This profile was published as part of #GivingTuesday's #WomenWhoGive series, which celebrates women who give back in their communities.
Aliyya Shelley Mattos is the Executive Director of the PaperSeed Foundation, a non-profit organization dedicated to strengthening educational opportunities for children and young people in underserved and resource-lacking communities around the world.
Q1: How do you give back? (Please include the name(s) of any organizations you support.)
Engaging different communities to come together to help the world at large, whether that’s through a commercial company, a nonprofit partner, or organizations in my local community. Specifically, The PaperSeed Foundation, Angel Island Conservancy, Keep California Beautiful. As of late, I have also been more politically active than usual.
Q2: What inspired you to start giving?
Intrinsically, I think there is an obligation for everyone in the world to assist those who are less fortunate than they are, so I have always been drawn to this type of work, whether volunteering as a child or young adult, and contributing financially to the causes I believe in when I entered the workforce. My work is now centered around bringing others together to create greater impact through their giving.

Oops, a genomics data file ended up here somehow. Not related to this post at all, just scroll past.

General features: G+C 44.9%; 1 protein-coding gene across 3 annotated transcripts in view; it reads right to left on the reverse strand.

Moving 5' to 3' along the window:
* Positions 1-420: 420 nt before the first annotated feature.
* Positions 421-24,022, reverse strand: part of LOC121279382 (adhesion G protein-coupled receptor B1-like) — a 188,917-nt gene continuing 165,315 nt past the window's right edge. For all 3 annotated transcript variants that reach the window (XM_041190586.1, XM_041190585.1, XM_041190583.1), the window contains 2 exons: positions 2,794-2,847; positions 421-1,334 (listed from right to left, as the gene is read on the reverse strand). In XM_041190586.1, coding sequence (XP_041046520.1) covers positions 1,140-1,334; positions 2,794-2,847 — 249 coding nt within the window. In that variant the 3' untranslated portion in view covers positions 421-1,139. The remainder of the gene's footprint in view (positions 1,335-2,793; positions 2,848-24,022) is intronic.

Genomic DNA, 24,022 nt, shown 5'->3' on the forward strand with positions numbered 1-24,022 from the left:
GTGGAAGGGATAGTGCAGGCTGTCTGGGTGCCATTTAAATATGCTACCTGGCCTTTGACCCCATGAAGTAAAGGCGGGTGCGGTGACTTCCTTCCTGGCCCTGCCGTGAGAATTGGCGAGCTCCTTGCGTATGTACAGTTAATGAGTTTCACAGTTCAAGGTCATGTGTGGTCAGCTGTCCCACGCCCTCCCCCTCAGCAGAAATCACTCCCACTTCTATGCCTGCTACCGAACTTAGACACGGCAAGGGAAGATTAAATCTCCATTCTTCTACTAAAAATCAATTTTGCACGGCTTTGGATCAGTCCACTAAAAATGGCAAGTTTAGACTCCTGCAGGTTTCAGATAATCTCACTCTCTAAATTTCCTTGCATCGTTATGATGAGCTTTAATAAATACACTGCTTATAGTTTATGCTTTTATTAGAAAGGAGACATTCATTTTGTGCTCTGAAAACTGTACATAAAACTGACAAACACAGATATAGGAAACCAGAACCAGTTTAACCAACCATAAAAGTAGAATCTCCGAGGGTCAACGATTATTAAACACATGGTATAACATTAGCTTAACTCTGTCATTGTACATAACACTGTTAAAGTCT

Q3: What does giving mean to you? Why do you continue to give your time, talents, money, or more to your community?
I think giving is an opportunity to create a world where the sum is greater than its parts. Giving your time and making a connection is transformative for all parties involved, which beyond the investment of philanthropy, is life changing.
Q4: What would you tell others (women and men) who are looking to start giving back? Share a piece of advice will help them get started.
It doesn’t need to be a grandiose start - you don’t need to have an intense project or long term strategy. Just start. Just do something. A lot of everyone doing something little ends up doing a lot and transformational work needs everyone to do their part.
Q5: Please share a favorite moment or story from when you volunteered or donated to an organization.
This is a tough one as I was a Peace Corps Volunteer in Guatemala, which changed the trajectory of my career and me personally in significant ways, so I have many favorites from this time alone. One of the most meaningful moments was when I was working with a women’s cooperative who signed their names with a thumb print as they were illiterate and couldn’t write their names. It make me realize that literacy isn’t a barrier to greatness – these women were powerhouses! – but that possibilities and access are so drastically limited without an education.